Just two years after their reintroduction as part of a bold conservation strategy, giant tortoises (Aldabrachelys gigantea) have hatched in the wild in Madagascar for the first time in around 600 years. This milestone in rewilding could provide insight into the structure and dynamics of Madagascar’s unique ecosystems, which were shaped by megafauna extirpated centuries ago. For us, some of the conservation biologists involved, it feels like a time-travel bonanza.
Overexploited and driven to extinction in Madagascar after humans arrived on the island 1,500 years or so ago (see B. E. Crowley Quat. Sci. Rev. 29, 2591–2603; 2010), giant tortoises survived because they colonized remote islands in the Seychelles. With the support of the Madagascan government, 12 were released in 2018 into a secure nature reserve. Two hatchlings appeared there in 2019, followed by another 25 in October this year. Now in a nursery, these juveniles will be returned to the wild once their carapaces can protect them from predators.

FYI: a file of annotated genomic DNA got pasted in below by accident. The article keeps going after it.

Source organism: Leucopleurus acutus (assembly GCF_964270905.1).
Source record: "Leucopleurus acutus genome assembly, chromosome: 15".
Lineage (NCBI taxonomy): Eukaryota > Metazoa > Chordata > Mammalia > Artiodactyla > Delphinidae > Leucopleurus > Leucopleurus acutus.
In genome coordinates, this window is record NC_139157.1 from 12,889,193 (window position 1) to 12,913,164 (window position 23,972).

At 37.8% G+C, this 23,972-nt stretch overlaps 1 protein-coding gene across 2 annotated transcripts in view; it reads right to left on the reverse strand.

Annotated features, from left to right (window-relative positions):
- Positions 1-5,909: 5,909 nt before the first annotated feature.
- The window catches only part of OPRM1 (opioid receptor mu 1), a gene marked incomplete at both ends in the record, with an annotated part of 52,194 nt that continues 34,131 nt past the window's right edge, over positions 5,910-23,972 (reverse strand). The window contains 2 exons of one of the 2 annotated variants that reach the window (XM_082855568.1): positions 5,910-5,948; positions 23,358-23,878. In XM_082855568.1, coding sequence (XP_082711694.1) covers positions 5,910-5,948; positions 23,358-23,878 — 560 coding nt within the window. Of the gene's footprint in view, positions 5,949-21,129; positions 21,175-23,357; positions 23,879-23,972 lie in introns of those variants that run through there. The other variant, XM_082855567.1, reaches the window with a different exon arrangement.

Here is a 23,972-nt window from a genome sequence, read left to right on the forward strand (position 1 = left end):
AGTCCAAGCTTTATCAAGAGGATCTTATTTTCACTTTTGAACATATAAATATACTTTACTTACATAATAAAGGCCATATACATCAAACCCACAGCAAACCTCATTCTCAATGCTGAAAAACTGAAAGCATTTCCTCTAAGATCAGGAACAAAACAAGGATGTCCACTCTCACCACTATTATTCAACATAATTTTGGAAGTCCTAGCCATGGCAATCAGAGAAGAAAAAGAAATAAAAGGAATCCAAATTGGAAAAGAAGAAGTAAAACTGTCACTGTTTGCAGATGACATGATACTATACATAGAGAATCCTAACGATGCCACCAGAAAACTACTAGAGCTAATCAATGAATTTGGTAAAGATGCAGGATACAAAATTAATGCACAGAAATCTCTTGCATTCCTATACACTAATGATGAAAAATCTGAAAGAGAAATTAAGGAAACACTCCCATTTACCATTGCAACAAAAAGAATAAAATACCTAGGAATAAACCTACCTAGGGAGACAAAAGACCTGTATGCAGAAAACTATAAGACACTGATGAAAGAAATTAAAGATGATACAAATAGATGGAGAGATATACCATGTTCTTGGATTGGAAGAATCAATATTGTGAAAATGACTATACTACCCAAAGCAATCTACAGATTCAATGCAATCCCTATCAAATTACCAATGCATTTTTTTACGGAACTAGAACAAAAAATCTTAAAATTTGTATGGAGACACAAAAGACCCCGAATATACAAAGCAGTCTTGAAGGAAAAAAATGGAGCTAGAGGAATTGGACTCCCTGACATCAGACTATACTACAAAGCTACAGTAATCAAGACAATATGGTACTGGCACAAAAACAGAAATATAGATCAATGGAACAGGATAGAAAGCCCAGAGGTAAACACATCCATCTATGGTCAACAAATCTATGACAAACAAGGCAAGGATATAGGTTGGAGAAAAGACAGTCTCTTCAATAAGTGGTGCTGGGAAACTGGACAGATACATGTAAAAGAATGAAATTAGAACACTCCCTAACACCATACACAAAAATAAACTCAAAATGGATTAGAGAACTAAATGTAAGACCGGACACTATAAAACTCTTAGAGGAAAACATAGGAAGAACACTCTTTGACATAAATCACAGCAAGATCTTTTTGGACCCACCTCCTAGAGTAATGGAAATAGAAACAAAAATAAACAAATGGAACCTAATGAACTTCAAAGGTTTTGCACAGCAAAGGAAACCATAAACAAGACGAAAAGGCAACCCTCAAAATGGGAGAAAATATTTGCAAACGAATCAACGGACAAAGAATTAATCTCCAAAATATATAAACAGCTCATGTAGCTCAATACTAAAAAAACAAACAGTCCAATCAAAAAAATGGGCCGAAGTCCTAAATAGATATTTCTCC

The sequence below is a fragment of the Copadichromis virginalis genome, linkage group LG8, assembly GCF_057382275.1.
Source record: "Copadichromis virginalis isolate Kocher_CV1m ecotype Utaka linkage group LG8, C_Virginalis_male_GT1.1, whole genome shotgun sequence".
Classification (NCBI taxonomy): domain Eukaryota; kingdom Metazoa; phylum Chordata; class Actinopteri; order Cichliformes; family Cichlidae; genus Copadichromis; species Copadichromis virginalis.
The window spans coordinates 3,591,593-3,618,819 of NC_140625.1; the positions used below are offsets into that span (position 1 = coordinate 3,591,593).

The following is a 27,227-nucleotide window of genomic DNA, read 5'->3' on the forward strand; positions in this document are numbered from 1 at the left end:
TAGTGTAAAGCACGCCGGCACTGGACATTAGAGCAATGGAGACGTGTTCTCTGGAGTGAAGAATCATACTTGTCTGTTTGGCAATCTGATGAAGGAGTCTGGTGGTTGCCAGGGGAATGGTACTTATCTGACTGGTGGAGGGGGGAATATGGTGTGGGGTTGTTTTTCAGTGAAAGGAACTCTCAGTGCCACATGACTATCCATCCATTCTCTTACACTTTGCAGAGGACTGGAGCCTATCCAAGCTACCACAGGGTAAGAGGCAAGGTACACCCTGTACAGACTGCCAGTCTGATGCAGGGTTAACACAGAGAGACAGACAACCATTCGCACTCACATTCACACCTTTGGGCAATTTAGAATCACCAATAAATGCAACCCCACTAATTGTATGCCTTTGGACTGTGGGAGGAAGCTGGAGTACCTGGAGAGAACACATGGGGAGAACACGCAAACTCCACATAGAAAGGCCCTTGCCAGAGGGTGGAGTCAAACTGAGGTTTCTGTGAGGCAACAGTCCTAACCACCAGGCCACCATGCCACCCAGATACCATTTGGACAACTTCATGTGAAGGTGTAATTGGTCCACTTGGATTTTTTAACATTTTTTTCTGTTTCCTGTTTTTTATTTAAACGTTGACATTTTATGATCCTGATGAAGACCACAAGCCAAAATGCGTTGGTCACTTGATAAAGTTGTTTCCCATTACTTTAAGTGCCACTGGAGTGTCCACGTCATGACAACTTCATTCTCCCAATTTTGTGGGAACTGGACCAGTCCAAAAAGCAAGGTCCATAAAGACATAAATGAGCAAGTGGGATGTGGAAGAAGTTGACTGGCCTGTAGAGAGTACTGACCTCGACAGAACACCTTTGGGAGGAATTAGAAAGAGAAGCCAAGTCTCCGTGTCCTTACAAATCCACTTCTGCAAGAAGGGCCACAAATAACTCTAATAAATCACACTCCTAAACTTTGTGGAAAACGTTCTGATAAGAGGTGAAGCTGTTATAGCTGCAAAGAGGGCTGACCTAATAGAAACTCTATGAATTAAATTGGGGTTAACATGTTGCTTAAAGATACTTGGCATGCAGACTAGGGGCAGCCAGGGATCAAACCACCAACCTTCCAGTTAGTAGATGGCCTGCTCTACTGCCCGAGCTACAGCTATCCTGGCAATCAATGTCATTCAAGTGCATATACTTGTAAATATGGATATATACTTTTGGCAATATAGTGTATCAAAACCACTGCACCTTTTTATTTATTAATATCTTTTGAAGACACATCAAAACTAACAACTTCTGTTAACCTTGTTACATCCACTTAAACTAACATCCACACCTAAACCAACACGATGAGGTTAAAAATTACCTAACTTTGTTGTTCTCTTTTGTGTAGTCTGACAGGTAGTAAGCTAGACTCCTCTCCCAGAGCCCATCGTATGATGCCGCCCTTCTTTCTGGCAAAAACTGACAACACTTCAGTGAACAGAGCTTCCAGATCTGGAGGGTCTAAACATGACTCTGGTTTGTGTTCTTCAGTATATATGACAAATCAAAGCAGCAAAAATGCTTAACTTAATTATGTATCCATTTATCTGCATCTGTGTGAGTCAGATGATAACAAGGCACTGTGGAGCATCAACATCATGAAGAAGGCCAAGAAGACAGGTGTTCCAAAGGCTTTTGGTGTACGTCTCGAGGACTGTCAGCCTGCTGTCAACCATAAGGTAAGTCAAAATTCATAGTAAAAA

This type of innovative approach could help stop the catastrophic decline in the island’s biodiversity, particularly in a changing climate (see also B. B. N. Strassburg et al. Nature 586, 724–729; 2020).
Nature 587, 548 (2020)